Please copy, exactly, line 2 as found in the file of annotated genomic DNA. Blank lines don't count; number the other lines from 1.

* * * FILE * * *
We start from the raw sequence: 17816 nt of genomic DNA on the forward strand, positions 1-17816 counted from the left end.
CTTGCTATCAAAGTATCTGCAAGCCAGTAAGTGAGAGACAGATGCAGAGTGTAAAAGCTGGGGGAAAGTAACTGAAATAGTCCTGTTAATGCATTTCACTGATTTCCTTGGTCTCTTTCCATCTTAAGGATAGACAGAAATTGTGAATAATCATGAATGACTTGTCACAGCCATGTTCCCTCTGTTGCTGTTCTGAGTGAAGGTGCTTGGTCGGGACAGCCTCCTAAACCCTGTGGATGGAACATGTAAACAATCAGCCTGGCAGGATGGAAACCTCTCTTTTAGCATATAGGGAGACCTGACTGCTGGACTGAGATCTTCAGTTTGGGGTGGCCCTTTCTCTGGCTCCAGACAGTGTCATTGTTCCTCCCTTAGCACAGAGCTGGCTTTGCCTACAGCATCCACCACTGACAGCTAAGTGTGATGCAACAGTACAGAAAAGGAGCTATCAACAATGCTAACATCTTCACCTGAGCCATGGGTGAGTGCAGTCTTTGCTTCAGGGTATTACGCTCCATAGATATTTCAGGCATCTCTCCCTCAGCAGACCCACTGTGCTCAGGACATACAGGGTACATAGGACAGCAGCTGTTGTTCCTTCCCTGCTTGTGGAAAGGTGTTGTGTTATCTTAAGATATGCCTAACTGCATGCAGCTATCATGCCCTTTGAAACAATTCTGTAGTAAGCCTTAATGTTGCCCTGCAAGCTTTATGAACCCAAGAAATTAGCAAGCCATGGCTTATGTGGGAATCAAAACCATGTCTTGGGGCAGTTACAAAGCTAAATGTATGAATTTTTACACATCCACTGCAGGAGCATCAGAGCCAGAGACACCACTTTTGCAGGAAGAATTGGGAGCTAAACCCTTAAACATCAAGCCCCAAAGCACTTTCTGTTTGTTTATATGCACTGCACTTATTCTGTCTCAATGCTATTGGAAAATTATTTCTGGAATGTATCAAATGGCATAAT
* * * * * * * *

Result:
CTTGCTATCAAAGTATCTGCAAGCCAGTAAGTGAGAGACAGATGCAGAGTGTAAAAGCTGGGGGAAAGTAACTGAAATAGTCCTGTTAATGCATTTCACTGATTTCCTTGGTCTCTTTCCATCTTAAGGATAGACAGAAATTGTGAATAATCATGAATGACTTGTCACAGCCATGTTCCCTCTGTTGCTGTTCTGAGTGAAGGTGCTTGGTCGGGACAGCCTCCTAAACCCTGTGGATGGAACATGTAAACAATCAGCCTGGCAGGATGGAAACCTCTCTTTTAGCATATAGGGAGACCTGACTGCTGGACTGAGATCTTCAGTTTGGGGTGGCCCTTTCTCTGGCTCCAGACAGTGTCATTGTTCCTCCCTTAGCACAGAGCTGGCTTTGCCTACAGCATCCACCACTGACAGCTAAGTGTGATGCAACAGTACAGAAAAGGAGCTATCAACAATGCTAACATCTTCACCTGAGCCATGGGTGAGTGCAGTCTTTGCTTCAGGGTATTACGCTCCATAGATATTTCAGGCATCTCTCCCTCAGCAGACCCACTGTGCTCAGGACATACAGGGTACATAGGACAGCAGCTGTTGTTCCTTCCCTGCTTGTGGAAAGGTGTTGTGTTATCTTAAGATATGCCTAACTGCATGCAGCTATCATGCCCTTTGAAACAATTCTGTAGTAAGCCTTAATGTTGCCCTGCAAGCTTTATGAACCCAAGAAATTAGCAAGCCATGGCTTATGTGGGAATCAAAACCATGTCTTGGGGCAGTTACAAAGCTAAATGTATGAATTTTTACACATCCACTGCAGGAGCATCAGAGCCAGAGACACCACTTTTGCAGGAAGAATTGGGAGCTAAACCCTTAAACATCAAGCCCCAAAGCACTTTCTGTTTGTTTATATGCACTGCACTTATTCTGTCTCAATGCTATTGGAAAATTATTTCTGGAATGTATCAAATGGCATAAT